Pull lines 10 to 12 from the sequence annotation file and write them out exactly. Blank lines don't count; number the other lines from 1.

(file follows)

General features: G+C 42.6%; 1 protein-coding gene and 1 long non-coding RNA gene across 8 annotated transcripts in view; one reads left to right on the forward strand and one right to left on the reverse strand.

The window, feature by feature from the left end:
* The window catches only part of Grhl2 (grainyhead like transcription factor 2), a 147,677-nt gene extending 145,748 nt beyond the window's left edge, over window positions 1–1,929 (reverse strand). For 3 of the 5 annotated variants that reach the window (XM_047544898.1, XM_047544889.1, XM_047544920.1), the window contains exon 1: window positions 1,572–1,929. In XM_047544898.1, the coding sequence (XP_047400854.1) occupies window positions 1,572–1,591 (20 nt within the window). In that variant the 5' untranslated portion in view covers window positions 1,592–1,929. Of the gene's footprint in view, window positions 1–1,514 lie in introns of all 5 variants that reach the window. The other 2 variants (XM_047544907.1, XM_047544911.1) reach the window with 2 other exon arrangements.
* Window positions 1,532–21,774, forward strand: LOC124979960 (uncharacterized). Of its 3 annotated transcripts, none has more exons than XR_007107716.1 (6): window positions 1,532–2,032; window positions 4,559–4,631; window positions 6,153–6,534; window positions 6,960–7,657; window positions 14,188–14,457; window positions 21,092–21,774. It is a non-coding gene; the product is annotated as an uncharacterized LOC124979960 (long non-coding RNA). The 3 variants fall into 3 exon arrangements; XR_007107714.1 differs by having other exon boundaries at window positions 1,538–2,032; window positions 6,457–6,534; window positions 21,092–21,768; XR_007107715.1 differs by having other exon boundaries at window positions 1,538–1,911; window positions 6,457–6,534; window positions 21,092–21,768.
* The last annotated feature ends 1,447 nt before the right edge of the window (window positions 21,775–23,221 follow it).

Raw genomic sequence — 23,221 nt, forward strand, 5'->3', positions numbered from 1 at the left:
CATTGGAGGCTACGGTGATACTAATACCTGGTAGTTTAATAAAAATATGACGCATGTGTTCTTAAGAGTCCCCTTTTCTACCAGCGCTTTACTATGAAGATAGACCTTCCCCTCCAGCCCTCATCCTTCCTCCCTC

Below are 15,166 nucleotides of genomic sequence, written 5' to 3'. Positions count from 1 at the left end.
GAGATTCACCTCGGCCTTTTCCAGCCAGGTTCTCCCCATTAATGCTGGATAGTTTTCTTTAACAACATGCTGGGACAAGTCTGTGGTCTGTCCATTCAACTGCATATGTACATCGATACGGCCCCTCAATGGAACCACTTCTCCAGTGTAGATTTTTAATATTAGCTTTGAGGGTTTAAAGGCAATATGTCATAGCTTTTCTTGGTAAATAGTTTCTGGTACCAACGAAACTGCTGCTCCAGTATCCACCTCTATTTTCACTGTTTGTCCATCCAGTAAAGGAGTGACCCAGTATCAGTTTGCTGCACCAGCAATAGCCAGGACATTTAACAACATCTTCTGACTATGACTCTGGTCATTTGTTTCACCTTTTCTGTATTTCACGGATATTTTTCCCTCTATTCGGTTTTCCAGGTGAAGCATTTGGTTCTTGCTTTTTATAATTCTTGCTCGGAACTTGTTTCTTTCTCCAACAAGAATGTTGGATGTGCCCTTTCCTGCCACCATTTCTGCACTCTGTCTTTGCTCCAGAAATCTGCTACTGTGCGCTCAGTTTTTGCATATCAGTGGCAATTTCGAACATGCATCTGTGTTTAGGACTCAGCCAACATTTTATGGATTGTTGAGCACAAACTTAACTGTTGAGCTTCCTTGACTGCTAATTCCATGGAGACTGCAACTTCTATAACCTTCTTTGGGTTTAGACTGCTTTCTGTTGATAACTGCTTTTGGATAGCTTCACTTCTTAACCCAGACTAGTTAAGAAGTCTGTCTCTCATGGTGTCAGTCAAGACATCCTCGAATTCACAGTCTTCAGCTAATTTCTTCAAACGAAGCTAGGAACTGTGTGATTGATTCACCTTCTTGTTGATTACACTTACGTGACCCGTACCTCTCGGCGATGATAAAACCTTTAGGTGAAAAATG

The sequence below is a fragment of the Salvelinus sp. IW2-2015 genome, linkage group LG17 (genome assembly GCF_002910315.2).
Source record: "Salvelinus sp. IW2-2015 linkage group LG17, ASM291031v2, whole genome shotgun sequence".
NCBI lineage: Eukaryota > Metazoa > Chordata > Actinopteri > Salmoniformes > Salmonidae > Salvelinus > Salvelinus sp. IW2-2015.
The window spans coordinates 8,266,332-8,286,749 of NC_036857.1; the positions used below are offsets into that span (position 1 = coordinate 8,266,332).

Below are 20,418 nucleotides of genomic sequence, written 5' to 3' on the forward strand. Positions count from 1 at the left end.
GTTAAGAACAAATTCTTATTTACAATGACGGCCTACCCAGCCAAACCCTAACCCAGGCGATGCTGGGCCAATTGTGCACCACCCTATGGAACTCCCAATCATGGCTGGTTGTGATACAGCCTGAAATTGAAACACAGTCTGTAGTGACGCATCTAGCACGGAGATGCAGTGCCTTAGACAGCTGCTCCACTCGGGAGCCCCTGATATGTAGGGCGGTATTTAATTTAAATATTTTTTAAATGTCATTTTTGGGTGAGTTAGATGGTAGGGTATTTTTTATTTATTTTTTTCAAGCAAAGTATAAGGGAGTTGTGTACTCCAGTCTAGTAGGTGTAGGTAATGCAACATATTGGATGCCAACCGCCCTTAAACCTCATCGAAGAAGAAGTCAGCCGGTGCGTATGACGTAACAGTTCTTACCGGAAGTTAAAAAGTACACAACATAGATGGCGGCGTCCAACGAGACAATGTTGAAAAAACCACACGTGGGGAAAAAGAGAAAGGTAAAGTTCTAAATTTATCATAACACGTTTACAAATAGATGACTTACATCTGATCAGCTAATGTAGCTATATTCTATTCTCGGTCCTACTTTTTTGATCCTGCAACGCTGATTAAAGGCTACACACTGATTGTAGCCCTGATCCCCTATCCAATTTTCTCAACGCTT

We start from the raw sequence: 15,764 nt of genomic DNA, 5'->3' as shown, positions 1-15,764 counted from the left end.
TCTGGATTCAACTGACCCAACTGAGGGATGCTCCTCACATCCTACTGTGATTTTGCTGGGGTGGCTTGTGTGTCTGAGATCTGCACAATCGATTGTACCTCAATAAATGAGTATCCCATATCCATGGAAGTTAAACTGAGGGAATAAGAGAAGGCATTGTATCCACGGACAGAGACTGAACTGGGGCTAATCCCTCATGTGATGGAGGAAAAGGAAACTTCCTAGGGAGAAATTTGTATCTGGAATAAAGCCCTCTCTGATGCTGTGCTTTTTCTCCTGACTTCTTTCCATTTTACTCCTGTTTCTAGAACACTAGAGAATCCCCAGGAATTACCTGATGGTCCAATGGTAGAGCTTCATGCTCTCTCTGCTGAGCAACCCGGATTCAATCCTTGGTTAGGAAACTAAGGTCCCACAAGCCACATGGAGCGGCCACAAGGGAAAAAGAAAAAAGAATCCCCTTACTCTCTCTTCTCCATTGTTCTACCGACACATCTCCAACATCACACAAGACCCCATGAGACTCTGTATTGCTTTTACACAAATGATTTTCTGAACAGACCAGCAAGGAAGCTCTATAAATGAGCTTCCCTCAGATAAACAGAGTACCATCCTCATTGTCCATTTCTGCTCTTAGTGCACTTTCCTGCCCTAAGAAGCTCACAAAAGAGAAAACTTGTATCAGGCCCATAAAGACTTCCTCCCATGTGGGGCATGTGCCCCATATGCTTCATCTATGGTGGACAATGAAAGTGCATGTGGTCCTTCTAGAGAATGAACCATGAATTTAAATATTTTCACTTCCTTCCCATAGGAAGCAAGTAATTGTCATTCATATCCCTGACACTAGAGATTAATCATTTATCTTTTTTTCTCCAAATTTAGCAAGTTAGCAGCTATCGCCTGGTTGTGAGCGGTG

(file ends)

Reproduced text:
The sequence below is a fragment of the Salvelinus sp. IW2-2015 genome, linkage group LG17 (genome assembly GCF_002910315.2).
Source record: "Salvelinus sp. IW2-2015 linkage group LG17, ASM291031v2, whole genome shotgun sequence".
NCBI lineage: Eukaryota > Metazoa > Chordata > Actinopteri > Salmoniformes > Salmonidae > Salvelinus > Salvelinus sp. IW2-2015.